Sunday, March 1, 2020

Our Adoption Journey in Guatemala

James and Ellie Carr
During our time serving as directors of an orphanage here in Guatemala, we were always looking for ways to make a deeper and more personal impact on the children we work with. We often felt limited in our relationships and the focus that we could give to each child while we were busy managing a home of nearly 60 children. Though the work we were doing was good, God began stirring in our hearts to do something more.


As you may be aware, Guatemala is currently closed off to international adoptions meaning that only current residents of the country are eligible to adopt. This law was established after years of corrupt adoptions took place. Currently, there is one government agency (CNA) that processes all adoptions at minimal cost to demonetize and deter corruption. In years past private agents and agencies would charge exorbitant amounts of money in comparison to the average income here in Guatemala.  Parents were often persuaded by these private entities to allow children whom they could hardly provide for to move to orphanages, where their kids were promised a better life.  Unfortunately, we've seen this occur even in our time here.  Other impoverished pregnant women were brought to "maternity homes" for lack of a better term, and were promised food, shelter, and sometimes even money in exchange for their baby once it was born.  For years, lawyers and adoption agents prospered at the cost of poverty stricken families, who were left destitute, and missing their sons andaughters.  


Knowing the tainted history of adoption in Guatemala, we were hesitant to enter the process, not wanting to fuel more corruption.  At the same time, we knew about the need for adoptive families after working in a children's home for several years, and our hearts had been prompted by God to care for the orphan.  So we proceeded extremely cautiously.


We entered into the adoption process out of obedience in May, 2018, not even fully sure if we were qualified to adopt in Guatemala. The process itself was long and tedious. When we returned to the States in July, 2018, we gathered the required documents our family needed, and in September we officially submitted our application. In November 2018, CNA completed our home study and the following January CNA carried out our psychological exam- all in Spanish, of course.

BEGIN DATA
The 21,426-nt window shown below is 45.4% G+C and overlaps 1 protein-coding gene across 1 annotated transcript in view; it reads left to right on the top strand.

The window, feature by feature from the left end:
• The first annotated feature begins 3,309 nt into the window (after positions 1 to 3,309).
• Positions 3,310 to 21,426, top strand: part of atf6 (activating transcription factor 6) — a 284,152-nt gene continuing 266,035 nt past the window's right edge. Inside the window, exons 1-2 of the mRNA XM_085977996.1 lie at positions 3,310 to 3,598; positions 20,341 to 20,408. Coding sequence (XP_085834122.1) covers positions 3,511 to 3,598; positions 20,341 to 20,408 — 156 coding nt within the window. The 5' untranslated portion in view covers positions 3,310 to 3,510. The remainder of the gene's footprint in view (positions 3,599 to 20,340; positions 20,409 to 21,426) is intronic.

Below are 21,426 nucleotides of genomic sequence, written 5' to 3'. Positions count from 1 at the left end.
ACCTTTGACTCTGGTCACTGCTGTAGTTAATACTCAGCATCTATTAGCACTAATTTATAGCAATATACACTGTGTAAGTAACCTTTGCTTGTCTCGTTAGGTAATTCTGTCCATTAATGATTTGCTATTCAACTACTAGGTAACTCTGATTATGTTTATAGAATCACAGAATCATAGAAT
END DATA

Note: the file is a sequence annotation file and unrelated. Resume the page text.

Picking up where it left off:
After that we expected to receive approval from CNA to be matched, but instead our process hit roadblock after roadblock. We spent nearly all of 2019 jumping through a number of hoops including resubmitting lost paperwork, proving we were no longer directors of an orphanage, and mostly just waiting.


It was during this time that we did research- a lot of it.  We wanted to be sure we were not feeding into a corrupt system of adoptions that perpetuated the systems of poverty and broken families we witness day in anday out here.  We read books, looked up public records, tried not to let our own dissatisfaction with CNA taint our views, and we prayed.  Praying, crying, and reading made up a good portion of our nights in 2019.  We were thirsty for truth, and truth is evasive in Guatemala, we have come to know.
While our research was putting us at ease, we were largely discouraged by our adoption process.  We had several friends fly past us in the process.  Those who began the process when we did, already had their sons andaughters home with them.  Those who started the process way after us, hasurpassed us, and had also received children.  It wasn't until December that we received a call to give us documentation that we had been approved to be matched.  The next month we got a call for a match, and on January 31 we learned that we would be parents to another son, Mateo. We met Mateo on February 6, and spent several days visiting him in the orphanage where he was living.  On February 10 we welcomed him into our home, and even better, into our family for good.

Since that time, the adoption council here has signed off on his case.  We still need two judges to do so.  After that, we can work on officially giving him our last name.  After that we will focus on his U.S. citizenship.  There are still a lot of unknowns in that process, especially with the current strain relationship between the U.S. anGuatemala.  Pray for us as we face those challenges.  Pray for Mateo as he adapts to life with our family, and for our family as we adapt to life as a bigger family.
Thank you for all of your prayers for us.  We couldn't be here without your support, and we are so grateful.

Much love,


Carrs, family of five.



James and Ellie Carr / Author & Editor

James and Ellie Carr have been missionaries in Gautemala since 2014 and write to share their feelings and how they have experienced God's goodness and mercy on the mission field.

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